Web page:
Intense mid-latitude cyclone in the North Atlantic Ocean

October 13th, 2014 |
GOES-13 6.5 µm water vapor channel images (click to play animation)

GOES-13 6.5 µm water vapor channel images (click to play animation)

A large mid-latitude cyclone exhibited explosive development over the North Atlantic Ocean (south of Greenland) on 13 October 2014. This storm produced hurricane-force winds, according to surface analyses from the Ocean Prediction Center. GOES-13 6.5 µm water vapor channel images (above; click image to play animation; also available as an MP4 movie file) showed the intrusion of very dry air (yellow to orange color enhancement) associated with the approach of a potential vorticity anomaly early in the day, followed by the the cyclone wrapping up after it reached the occluded phase during the afternoon hours.

GOES-13 0.63 µm visible channel images (below; click image to play animation) revealed the very pronounced signature of cold air advection from the western to the southern quadrants of the storm, in the form of open-cell and closed-cell convective clouds.

GOES-13 0.63 µm visible channel images (click to play animation)

GOES-13 0.63 µm visible channel images (click to play animation)

Rapidly intensifying mid-latitude cyclone off the East Coast of the US

March 26th, 2014 |
Composite of GOES-15 (GOES-West) and GOES-13 (GOES-East) 6.5 µm water vapor channel images (click to play animation)

Composite of GOES-15 (GOES-West) and GOES-13 (GOES-East) 6.5 µm water vapor channel images (click to play animation)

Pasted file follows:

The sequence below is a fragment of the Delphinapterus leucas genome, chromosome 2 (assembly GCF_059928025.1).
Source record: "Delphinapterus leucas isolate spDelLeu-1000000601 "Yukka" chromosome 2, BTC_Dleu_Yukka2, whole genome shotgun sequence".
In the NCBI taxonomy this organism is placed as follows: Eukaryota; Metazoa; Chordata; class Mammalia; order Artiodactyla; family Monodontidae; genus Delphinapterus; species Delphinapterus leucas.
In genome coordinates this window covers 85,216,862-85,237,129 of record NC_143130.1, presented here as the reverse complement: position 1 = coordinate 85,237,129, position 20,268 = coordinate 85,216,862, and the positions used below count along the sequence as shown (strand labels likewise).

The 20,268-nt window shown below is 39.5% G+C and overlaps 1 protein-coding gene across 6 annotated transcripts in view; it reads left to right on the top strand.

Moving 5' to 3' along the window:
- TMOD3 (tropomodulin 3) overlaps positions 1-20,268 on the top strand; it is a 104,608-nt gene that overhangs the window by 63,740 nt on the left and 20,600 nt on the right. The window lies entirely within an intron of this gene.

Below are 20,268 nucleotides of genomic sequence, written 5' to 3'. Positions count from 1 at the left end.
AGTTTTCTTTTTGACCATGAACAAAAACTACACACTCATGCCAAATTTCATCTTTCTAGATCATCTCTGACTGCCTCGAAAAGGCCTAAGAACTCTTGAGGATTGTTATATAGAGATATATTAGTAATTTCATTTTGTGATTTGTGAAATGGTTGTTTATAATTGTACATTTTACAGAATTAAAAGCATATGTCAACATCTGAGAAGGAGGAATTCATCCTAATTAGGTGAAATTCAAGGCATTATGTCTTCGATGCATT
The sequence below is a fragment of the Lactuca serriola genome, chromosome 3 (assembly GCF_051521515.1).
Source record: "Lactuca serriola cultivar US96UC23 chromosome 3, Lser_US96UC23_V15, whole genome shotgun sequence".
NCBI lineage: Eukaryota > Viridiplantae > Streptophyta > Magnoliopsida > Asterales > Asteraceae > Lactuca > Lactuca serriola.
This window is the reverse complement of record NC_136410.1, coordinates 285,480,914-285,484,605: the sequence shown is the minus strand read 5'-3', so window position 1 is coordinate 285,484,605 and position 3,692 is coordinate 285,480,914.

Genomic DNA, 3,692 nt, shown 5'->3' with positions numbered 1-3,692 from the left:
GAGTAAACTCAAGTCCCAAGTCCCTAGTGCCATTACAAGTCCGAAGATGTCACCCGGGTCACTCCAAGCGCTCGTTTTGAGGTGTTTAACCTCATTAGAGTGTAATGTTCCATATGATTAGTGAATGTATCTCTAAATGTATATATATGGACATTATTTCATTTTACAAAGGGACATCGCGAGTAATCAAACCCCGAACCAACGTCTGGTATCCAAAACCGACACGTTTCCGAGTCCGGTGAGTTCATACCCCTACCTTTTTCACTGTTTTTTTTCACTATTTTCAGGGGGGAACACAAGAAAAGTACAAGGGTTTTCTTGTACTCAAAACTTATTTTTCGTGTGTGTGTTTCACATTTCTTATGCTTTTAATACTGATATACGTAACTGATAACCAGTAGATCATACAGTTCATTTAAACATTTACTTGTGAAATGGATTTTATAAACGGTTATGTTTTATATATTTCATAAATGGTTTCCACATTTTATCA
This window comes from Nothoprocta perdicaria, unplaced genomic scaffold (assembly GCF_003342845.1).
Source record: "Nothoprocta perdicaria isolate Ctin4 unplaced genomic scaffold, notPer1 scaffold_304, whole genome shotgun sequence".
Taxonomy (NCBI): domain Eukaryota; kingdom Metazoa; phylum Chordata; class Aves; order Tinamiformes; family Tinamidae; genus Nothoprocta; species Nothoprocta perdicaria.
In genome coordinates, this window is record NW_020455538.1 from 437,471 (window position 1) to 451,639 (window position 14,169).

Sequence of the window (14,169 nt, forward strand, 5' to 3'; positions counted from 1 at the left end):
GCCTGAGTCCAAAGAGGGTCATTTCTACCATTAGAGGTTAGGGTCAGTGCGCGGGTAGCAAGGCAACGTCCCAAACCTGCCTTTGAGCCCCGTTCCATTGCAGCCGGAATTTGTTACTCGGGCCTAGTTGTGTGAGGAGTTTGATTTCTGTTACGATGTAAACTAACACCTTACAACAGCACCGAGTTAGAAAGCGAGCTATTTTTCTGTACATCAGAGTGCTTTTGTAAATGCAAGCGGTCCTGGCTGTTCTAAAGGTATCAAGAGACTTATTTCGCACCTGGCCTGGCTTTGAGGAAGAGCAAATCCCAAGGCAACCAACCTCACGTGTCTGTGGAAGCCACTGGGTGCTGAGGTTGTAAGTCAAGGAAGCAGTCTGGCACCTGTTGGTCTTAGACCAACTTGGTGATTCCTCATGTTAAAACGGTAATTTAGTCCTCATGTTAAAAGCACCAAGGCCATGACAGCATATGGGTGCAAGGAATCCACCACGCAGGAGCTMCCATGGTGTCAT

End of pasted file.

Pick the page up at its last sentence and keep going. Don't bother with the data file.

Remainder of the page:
AWIPS images of a composite of 4-km resolution GOES-15 (GOES-West) and GOES-13 (GOES-East) 6.5 µm water vapor channel data (above; click image to play animation) showed the development of a large mid-latitude cyclone off the East Coast of the US on 26 March 2014. This cyclone underwent rapid intensification as it moved northeastward, with the storm’s central pressure deepening 43 hPa in 24 hours and reaching a minimum value of 955 hPa (which was lower than the 960 hPa minimum central pressure of the March 1993 “Storm of the Century”). Wind gusts in excess of 100 mph were observed both on offshore buoys (44027) and at coastal sites: as the storm approached the Canadian Maritimes, Wreckhouse in Newfoundland experienced an all-time record maximum wind gust of 116 mph (186 km/hour).

A closer view of the storm’s evolution on GOES-13 6.5 µm water vapor channel imagery with overlays of buoy reports, cloud-to-ground lightning strikes, and analyzed surface pressure and surface fronts is shown below.

GOES-13 6.5 µm water vapor channel images (click to play animation)

GOES-13 6.5 µm water vapor channel images (click to play animation)

McIDAS images of 1-km resolution GOES-13 0.63 µm visible channel data (below; click image to play animation) revealed greater detail in the cloud structures near the center of the storm circulation. The appearance of dual vortices can be seen, with the northernmost vortex appearing to be the dominant one associated with the true storm center.

GOES-13 0.63 µm visible channel images (click to play animation)

GOES-13 0.63 µm visible channel images (click to play animation)